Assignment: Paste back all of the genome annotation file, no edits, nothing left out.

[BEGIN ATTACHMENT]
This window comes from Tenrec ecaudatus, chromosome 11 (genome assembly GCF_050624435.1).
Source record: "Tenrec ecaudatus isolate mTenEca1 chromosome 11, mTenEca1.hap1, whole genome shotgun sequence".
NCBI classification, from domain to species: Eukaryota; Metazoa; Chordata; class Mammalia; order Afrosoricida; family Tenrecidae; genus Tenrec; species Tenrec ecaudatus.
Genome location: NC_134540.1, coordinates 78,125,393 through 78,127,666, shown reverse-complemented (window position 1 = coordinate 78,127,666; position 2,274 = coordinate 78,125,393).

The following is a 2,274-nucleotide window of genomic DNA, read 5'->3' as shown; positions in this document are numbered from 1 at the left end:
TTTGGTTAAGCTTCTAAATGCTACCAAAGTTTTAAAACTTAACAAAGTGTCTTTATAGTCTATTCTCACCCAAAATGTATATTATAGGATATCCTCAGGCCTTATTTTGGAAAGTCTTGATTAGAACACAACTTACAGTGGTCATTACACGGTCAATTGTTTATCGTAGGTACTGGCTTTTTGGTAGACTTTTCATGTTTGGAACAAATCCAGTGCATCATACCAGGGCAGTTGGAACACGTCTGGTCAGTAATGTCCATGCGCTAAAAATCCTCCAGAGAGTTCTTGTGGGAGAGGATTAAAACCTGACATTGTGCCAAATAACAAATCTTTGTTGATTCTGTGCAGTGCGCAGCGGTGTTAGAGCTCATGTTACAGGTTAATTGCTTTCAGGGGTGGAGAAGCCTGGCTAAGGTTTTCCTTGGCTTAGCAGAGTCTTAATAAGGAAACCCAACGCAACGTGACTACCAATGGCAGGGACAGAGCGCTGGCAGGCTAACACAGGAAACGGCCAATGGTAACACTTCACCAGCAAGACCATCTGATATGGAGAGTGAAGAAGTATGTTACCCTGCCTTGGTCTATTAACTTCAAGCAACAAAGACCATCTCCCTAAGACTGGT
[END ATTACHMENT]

This window comes from Tenrec ecaudatus, chromosome 11 (genome assembly GCF_050624435.1).
Source record: "Tenrec ecaudatus isolate mTenEca1 chromosome 11, mTenEca1.hap1, whole genome shotgun sequence".
NCBI classification, from domain to species: Eukaryota; Metazoa; Chordata; class Mammalia; order Afrosoricida; family Tenrecidae; genus Tenrec; species Tenrec ecaudatus.
Genome location: NC_134540.1, coordinates 78,125,393 through 78,127,666, shown reverse-complemented (window position 1 = coordinate 78,127,666; position 2,274 = coordinate 78,125,393).

The following is a 2,274-nucleotide window of genomic DNA, read 5'->3' as shown; positions in this document are numbered from 1 at the left end:
TTTGGTTAAGCTTCTAAATGCTACCAAAGTTTTAAAACTTAACAAAGTGTCTTTATAGTCTATTCTCACCCAAAATGTATATTATAGGATATCCTCAGGCCTTATTTTGGAAAGTCTTGATTAGAACACAACTTACAGTGGTCATTACACGGTCAATTGTTTATCGTAGGTACTGGCTTTTTGGTAGACTTTTCATGTTTGGAACAAATCCAGTGCATCATACCAGGGCAGTTGGAACACGTCTGGTCAGTAATGTCCATGCGCTAAAAATCCTCCAGAGAGTTCTTGTGGGAGAGGATTAAAACCTGACATTGTGCCAAATAACAAATCTTTGTTGATTCTGTGCAGTGCGCAGCGGTGTTAGAGCTCATGTTACAGGTTAATTGCTTTCAGGGGTGGAGAAGCCTGGCTAAGGTTTTCCTTGGCTTAGCAGAGTCTTAATAAGGAAACCCAACGCAACGTGACTACCAATGGCAGGGACAGAGCGCTGGCAGGCTAACACAGGAAACGGCCAATGGTAACACTTCACCAGCAAGACCATCTGATATGGAGAGTGAAGAAGTATGTTACCCTGCCTTGGTCTATTAACTTCAAGCAACAAAGACCATCTCCCTAAGACTGGT